Imagine spending six months with a copywriting legend. Working side by side. Absorbing the knowledge directly from the source.
Imagine the legend is Gary Halbert.
Years ago, Ed Dale did just that.
He hired Gary Halbert for 6 months to learn copywriting. It cost him over $120,000, but the lessons learned are priceless.
Ed shared his learnings in a presentation for SuperFastBusiness Live.
These are the lessons I’ve found more interesting.
A sales letter is the best business plan you can have.
To write a great sales letter, you need to:
- Consider and solve the main sales objections.
- Eliminate or reduce the risks.
- Point out all the benefits and outcomes.
If there are holes in your sales letter, there are holes in your business.
To get attention you need to understand your market.
Having someone's attention is a privilege. Don't waste it.
Speak to your audience directly. The best way to do it is by understanding their pain points, desires, needs, and wants. You need to follow the conversation that is going on in their heads.
Gary Halbert's approach was something like this:
Say you want to offer your services to a florist. You go to her and say something like: “I can get you more sales, more business. Are you interested?”
The florist will ignore you, she has heard this message hundreds of times before.
Try this instead: "Do you do weddings? How many can you take?”
Now you have her full attention. Weddings are a huge business for florists. The same bouquet of flowers doubles in price when a wedding is involved.
The florist now knows you understand her and her business.
Do you understand your market? Try this exercise to find out
You'll need a timer and pen and paper (or its digital version)
Step 1. Set a timer for 2 minutes. Write down every pain your market has until the timer goes off. Think about the problems they face, their challenges, and their anxieties. For clarity, use bullet points.
Take a break.
Step 2. Set a timer for 2 minutes. Write down the gains until the timer goes off. Think about what your prospect wants, the results they can get from using your product, and all the ways your product will make their lives better.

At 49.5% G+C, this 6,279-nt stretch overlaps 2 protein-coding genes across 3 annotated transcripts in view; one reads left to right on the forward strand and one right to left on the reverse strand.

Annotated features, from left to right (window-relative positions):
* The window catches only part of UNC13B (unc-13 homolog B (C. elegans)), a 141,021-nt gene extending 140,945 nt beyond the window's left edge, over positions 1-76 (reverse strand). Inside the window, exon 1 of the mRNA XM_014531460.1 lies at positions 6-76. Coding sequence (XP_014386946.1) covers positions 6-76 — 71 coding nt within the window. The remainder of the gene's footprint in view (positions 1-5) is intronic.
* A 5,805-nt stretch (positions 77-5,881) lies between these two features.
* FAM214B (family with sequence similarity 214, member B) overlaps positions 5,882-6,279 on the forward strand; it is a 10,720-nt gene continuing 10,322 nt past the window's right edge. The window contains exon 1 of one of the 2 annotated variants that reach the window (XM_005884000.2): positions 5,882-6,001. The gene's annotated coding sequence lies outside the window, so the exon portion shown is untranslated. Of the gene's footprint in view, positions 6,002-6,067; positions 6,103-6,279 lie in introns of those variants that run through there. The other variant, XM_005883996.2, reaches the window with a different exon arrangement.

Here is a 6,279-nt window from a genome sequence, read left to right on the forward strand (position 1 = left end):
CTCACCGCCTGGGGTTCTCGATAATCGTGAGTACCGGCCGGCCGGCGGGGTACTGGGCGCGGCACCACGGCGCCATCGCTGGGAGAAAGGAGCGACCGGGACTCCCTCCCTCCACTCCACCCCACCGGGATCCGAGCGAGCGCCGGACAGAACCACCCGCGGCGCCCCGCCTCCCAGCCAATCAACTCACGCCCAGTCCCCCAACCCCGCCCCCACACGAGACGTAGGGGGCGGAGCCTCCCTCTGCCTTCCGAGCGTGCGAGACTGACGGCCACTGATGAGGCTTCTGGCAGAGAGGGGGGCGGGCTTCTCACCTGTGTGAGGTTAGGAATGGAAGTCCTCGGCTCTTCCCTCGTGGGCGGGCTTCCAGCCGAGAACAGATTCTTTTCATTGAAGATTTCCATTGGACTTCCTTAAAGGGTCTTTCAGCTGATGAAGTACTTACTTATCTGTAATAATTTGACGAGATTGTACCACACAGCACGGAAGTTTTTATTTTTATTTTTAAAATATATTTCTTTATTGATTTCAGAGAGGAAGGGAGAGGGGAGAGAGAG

These two lists will lead to pain relievers and gain creators you can incorporate into your copywriting.
Added bonus: use your lists to write articles, newsletters, email sequences, ebooks, lead magnets, or any other content that can help your market.
Did you struggle to do the exercise?
If you have struggled with writing pains and gains for 2 minutes then, you don't understand your market.
What can you do? Research. Listen to your market. Talk to them. Use on-site surveys, email surveys, interviews, and review mining. If possible, have conversations with your clients over coffee.
The product is “the mud”
Gary used to refer to the product as “the mud.” It helped him focus on what is really important when you write copy.
It’s not what the product does and how it does it. It is who you are serving and how you are helping them.
If you struggle with writing, interview your copy
Writing is not your thing? Record your pitch, or get someone to interview you about your product. Then, get the transcription and extract the messages you will use in your copy.
Separate creation and editing
Writing and editing should be separated by a significant amount of time.
Write your copy without editing it. Take a break (of hours or days) and then edit your copy.
5 Easy tips to improve your writing
- Don't break your writing flow by stopping to do research.
To avoid doing this, Gary would write something completely outrageous that he would pick up in editing. One time he was writing copy for a golf putter. At some point, he wrote, “the special covering on this putter is the foreskin of an albino seal.” He didn’t know what the head of the putter was made of. Instead of stopping and finding out, he wrote something that would catch his attention when editing.
- The offer trumps everything.
Gary would spend most of his time refining the offer. If you have a great offer, the rest of your sales letter can suck.
- Spend time removing risk.
Make a list of all the reasons to not buy your product. Then, go over each one and try to mitigate that risk.
- Speak the language of your niche. If you understand your market, you know the type of vocabulary and expressions you need to use in your copy.
- Show, don’t tell. Instead of saying how well your product works, show it.
The magic happens when you edit your copy.
Assume your first draft will be crap. Just get it done. The magic will happen later.
The standard Gary Halbert sales letter went through at least 16 to 17 edit cycles. Don't expect to do less.
5 Easy tips to edit your copy
- Kill adverbs
If it sounds too sale-y, kill all adverbs. Adverbs are bullshit words.
- Do a De-That run.
The word "that" can be deleted 99% of the time, and the sentence sounds better.
- Read your copy out loud.
If you skip or stumble while reading, your audience will skip or stumble. Rewrite those fragments.
- Expose your work at the right time.
Get feedback from people you respect to help you polish your work. Gary read his sales letter to others and made tweaks along the way.
- The hook will pop up while editing.
Gary never started with the hook. It was during the editing process that the hook emerged. Polish your copy and you'll find just the right thing to use to grab people's attention.